Monastery in Macedonia provides heavenly peace

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29 јуни 2005
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MACEDONIA | Travel | Monastery in Macedonia provides heavenly peace
Monastery in Macedonia provides heavenly peace

St. Joakim Osogovski Monastery is an inexpensive and satisfying refuge from the hustle of city life.

Just the facts

Kriva Palanka is 100 kilometres from Macedonia's capital, Skopje, and is serviced by a regular bus route. A taxi from Kriva Palanka to the monastery costs about $1.50.
Monastery room rates are five euros (about $8 Cdn.) for a twin bed in a shared dormitory, 10 euros ($16 Cdn.) for a private room with ensuite washroom.
On-site services include a café, restaurant and art gallery. For information, phone +389 31 375 063 or email

Escape from the noise, the stress and the smoke, if only for a night, at a monastic retreat in the mountains of Macedonia

Jun 12, 2009 04:30 AM
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Reb Stevenson
Special to the Star

KRIVA PALANKA, MACEDONIA–With all due respect to singer/songwriter Eric Carmen, sometimes you do want to be all by yourself.
Maybe you've been jostled by too many crowds. Perhaps you've just learned – the hard way – that a cruise is not your bag. Or you're just a crusty old grump.
For me, it's the cigarettes. In Eastern Europe, where there are people there is a corresponding haze of smoke. At first, it's a novelty in a "remember the '90s?" kind of way. But after a week of swatting the air at coffee shops, restaurants and hotels, I long to retreat into a lung-friendly isolation cell.
St. Joakim Osogovski Monastery, therefore, is a godsend. Tucked away in the Osogovo Mountains near the city of Kriva Palanka, it is one of the most picturesque monasteries in Macedonia.
It all started with Joakim, an antisocial saint who scrambled up the hills in the 11th century and made a cave his permanent address.
I hear that overnight stays are on offer.
Click here for more photos of the monastery

The light is dwindling when I reach the surprisingly large campus, which consists of two Christian Orthodox churches (one 12th century, the other built in 1847), a barracks of sorts and several administrative buildings.
The only other piece of scenery is glorious, unadulterated nature.
A most welcome commandment is posted on the gate: No Smoking. I'm not religious, but I long to cry: Hallelujah!
The last of the tourists have tapered off for the day and the monastery is eerily silent. I start to doubt whether anyone is home.
"You looking for a room?" a voice floats down from on high.
For a split second, I wonder whether the Lord himself has taken on the role of receptionist (these are tough economic times, after all).
Instead, I look up to see Alexander Smiljkov, the goateed priest-in-residence, peering over a balcony. The fact that he's holding a baby in a position that's a little too reminiscent of Michael Jackson and his son "Blanket" is mildly alarming.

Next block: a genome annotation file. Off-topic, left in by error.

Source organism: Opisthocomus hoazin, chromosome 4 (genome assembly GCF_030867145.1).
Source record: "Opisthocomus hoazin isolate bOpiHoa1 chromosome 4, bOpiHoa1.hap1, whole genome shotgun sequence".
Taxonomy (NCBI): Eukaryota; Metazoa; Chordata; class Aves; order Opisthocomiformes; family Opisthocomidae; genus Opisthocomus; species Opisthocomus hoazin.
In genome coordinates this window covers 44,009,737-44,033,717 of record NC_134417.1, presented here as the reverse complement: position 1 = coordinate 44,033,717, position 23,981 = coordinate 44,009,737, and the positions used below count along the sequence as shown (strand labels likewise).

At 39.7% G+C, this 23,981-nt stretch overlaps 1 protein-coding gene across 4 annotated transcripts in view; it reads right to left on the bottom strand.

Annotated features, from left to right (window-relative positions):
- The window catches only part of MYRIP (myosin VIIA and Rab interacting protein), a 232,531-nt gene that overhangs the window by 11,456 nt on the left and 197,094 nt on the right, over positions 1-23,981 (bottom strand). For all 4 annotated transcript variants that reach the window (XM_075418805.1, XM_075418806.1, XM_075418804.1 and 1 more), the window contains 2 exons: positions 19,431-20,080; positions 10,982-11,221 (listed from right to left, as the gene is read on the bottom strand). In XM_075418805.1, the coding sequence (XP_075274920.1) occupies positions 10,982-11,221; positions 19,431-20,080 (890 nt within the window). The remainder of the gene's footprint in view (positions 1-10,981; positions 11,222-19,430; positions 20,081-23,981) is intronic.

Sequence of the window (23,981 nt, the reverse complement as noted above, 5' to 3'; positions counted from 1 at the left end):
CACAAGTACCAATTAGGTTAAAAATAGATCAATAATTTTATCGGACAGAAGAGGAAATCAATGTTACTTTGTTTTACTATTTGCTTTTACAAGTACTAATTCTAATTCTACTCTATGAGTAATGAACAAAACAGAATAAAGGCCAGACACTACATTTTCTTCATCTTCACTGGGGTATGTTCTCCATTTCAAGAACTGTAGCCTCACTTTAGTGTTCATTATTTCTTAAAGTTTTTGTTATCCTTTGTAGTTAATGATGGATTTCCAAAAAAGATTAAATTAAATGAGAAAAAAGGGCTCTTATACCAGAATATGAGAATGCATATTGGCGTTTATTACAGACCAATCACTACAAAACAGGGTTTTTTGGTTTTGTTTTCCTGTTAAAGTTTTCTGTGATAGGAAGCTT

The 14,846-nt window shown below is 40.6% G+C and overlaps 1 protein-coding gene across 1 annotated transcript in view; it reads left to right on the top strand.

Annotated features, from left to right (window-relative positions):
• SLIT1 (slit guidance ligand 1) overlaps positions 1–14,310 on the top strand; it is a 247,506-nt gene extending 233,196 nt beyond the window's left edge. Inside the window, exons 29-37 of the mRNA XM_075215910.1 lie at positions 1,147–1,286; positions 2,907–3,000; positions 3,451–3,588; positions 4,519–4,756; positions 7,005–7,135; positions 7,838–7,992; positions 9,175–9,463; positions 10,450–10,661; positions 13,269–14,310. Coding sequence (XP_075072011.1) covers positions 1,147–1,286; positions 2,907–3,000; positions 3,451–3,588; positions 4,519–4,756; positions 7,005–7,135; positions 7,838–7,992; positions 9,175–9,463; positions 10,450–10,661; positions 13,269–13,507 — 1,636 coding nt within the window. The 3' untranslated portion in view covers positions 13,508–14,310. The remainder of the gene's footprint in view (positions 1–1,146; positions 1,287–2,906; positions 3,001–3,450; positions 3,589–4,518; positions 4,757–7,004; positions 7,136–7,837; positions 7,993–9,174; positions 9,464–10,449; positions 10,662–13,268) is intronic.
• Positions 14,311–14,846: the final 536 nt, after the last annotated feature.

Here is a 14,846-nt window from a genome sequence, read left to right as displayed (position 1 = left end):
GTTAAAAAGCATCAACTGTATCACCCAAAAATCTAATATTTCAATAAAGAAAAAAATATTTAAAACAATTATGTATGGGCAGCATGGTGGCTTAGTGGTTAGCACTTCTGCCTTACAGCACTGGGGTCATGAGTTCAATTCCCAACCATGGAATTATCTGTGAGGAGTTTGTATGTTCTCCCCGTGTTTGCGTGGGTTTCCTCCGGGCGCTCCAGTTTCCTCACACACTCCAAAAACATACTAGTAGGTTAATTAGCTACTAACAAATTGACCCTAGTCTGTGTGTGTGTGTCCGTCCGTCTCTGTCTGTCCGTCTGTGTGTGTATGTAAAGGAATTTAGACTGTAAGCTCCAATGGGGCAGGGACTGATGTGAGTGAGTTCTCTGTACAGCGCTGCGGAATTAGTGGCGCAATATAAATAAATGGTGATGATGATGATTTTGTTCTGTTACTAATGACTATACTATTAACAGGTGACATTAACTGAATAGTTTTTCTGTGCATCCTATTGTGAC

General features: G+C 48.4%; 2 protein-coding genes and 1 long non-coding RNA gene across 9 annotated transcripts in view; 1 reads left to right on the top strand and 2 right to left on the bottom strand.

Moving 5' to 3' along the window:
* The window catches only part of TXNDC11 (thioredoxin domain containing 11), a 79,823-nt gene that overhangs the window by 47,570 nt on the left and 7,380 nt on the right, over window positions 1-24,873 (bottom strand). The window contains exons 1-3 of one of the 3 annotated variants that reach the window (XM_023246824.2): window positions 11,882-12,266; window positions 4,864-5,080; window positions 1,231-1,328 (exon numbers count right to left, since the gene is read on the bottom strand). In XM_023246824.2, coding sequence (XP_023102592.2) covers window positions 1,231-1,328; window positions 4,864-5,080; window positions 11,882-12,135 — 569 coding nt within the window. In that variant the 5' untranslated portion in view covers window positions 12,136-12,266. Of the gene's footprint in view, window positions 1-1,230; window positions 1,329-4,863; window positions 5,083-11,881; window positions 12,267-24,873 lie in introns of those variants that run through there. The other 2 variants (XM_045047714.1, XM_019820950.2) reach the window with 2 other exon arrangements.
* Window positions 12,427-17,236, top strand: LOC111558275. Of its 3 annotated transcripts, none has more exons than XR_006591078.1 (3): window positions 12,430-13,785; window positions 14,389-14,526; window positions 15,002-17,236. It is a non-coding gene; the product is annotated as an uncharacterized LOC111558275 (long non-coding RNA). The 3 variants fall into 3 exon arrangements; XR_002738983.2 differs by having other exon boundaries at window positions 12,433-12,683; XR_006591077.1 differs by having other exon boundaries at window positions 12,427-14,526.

Smiljkov leads me into the barracks and shows me a clean and compact room containing three twin beds, a table and a space heater. The bathroom is down the hall.
The nightly rate: a scant five euros.
(For 10 Euros, you can upgrade to a very nice private room with ensuite bathroom).
"So, where are all the monks?" I inquire.
"The last monk died in 1967," he explains. Since then, the monastery's 80 beds have been dedicated to tourists and an annual art colony held each September.
Without further ado, he hands me a key and I'm left alone. And I mean alone. As in, I'm the only guest at the monastery.
I have the run of an open gallery that gazes upon the churches and their charming little cupolas, the tree-carpeted mountains and a stream. A fresco depicting Osogovski lines one wall above an expansive table (think Last Supper).
As I sit and snack on a couple of apples purchased earlier that day from an old Macedonian woman on the side of a highway, the silence coddles me.
You never see it coming, but now and again a trip yields an unexpected vignette that erases all the hardship of travel. This is one of them.
In the morning, Smiljkov leads me to the onsite restaurant, a traditional place where both the tourists and the smoke have resurfaced. Breakfast is a bun, succulent ripe tomatoes and sheep's cheese, washed down with the murky Turkish coffee that is standard in Macedonia.
There are hiking trails aplenty surrounding the monastery, but, suspecting that there might be bears aplenty surrounding the hiking trails, I opt to discover the churches instead.
Macedonians love their frescoes, and this is no exception: the exterior of the large church is draped in religious scenes (al frescoes, one might say if one were to indulge in bad puns).
But that's just a teaser for what lies inside: Both churches are covered from floor to ceiling in vivid art.
Swarms of tourists cross themselves, kiss Osogovski's grave and buy souvenirs.
I watch peoples' faces light up with emotion as they light candles for good luck or in remembrance of the dead. One old woman is doubled over and sobbing in a pew.
But there are as many smiles as tears that day: In the parking lot, a group of middle-aged Serbian and Macedonian women erupts into an impromptu dance, swirling around an accordion player and singing their hearts out.
Then I meet Temelko and Stoina, a 70-something Macedonian couple who are sitting quietly on a bench.
Despite the lack of a common language, they insist upon buying me a coffee.
I accept. But inside I wince, waiting for the inevitable moment when Temelko whips out a cigarette.
That moment never comes.
And I start thinking: maybe, just maybe, company isn't so bad after all.
Reb Stevenson is a Toronto-based writer. She can be reached through her website at Her trip was subsidized by the Macedonian Ministry of Economy.


Faster Than Light
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